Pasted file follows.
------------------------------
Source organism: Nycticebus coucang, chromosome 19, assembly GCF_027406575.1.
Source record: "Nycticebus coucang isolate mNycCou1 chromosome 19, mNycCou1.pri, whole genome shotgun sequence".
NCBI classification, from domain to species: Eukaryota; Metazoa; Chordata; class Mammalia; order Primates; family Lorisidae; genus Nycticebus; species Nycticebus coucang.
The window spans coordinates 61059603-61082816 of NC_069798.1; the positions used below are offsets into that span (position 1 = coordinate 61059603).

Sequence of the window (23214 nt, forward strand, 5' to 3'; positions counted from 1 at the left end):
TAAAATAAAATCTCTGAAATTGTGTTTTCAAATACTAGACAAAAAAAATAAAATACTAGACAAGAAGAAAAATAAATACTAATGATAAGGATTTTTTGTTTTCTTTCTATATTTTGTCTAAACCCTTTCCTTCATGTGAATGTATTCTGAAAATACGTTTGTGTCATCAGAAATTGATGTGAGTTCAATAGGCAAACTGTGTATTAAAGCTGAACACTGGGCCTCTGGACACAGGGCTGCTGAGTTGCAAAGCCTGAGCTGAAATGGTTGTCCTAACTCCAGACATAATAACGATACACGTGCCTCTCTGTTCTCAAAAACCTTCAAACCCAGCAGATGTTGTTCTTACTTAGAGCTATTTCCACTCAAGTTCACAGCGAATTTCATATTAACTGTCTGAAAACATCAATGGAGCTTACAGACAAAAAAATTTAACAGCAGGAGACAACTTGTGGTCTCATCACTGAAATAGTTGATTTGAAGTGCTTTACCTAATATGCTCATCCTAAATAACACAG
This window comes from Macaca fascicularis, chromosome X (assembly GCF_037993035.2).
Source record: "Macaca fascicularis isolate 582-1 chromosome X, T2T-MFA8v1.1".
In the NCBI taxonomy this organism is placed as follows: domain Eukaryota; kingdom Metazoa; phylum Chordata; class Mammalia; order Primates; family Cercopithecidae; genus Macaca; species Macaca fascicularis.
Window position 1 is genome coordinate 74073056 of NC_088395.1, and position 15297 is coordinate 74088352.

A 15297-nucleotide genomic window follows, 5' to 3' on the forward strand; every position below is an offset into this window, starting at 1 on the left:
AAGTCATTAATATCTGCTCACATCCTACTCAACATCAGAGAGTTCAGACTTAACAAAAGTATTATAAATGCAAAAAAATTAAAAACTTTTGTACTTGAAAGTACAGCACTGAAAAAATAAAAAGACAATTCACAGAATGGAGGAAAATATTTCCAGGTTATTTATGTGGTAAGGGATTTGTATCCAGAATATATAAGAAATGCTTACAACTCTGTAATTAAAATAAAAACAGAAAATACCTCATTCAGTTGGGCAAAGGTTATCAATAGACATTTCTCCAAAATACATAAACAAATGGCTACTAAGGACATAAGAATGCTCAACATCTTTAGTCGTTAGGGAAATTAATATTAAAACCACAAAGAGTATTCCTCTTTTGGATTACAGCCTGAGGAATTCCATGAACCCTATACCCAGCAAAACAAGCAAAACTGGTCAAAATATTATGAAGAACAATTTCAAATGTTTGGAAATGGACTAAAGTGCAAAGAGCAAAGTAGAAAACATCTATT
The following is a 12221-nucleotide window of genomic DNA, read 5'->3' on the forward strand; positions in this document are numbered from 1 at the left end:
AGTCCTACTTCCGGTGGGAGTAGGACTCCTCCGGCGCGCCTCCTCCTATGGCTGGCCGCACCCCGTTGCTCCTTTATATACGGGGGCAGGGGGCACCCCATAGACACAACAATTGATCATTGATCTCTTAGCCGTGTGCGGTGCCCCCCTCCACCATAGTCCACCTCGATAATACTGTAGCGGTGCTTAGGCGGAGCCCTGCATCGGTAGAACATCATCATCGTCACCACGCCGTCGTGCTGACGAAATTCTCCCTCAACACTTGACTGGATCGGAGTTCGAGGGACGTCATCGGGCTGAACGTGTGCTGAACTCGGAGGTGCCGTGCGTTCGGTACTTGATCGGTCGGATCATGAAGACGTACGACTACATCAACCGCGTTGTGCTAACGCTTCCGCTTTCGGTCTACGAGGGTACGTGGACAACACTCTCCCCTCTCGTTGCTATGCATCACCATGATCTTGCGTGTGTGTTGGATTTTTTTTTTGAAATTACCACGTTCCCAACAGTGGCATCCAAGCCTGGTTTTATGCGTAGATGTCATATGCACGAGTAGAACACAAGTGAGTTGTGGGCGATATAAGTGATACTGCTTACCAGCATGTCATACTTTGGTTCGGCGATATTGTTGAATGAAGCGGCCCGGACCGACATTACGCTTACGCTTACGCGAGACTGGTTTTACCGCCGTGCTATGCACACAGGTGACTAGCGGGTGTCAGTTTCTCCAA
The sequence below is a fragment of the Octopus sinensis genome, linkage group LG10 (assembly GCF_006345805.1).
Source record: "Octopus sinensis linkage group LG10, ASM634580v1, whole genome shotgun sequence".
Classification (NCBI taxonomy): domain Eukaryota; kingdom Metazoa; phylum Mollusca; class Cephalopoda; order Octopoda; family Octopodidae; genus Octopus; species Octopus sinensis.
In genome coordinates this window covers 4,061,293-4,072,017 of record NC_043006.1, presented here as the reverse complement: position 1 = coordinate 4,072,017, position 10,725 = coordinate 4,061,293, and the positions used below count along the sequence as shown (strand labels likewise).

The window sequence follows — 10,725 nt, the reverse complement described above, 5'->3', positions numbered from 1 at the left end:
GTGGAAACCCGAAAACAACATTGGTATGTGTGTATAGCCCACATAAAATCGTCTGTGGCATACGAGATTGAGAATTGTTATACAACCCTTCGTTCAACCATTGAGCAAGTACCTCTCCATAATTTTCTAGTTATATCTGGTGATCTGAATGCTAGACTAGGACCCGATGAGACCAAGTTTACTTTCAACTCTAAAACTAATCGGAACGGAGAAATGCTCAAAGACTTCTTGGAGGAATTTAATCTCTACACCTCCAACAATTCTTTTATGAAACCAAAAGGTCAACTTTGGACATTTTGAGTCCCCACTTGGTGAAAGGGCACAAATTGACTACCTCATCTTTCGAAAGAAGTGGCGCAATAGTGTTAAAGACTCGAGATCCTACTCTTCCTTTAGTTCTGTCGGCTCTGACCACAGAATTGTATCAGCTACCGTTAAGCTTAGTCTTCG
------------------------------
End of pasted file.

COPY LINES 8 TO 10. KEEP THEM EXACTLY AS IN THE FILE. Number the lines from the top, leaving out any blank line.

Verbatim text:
Source record: "Macaca fascicularis isolate 582-1 chromosome X, T2T-MFA8v1.1".
In the NCBI taxonomy this organism is placed as follows: domain Eukaryota; kingdom Metazoa; phylum Chordata; class Mammalia; order Primates; family Cercopithecidae; genus Macaca; species Macaca fascicularis.
Window position 1 is genome coordinate 74073056 of NC_088395.1, and position 15297 is coordinate 74088352.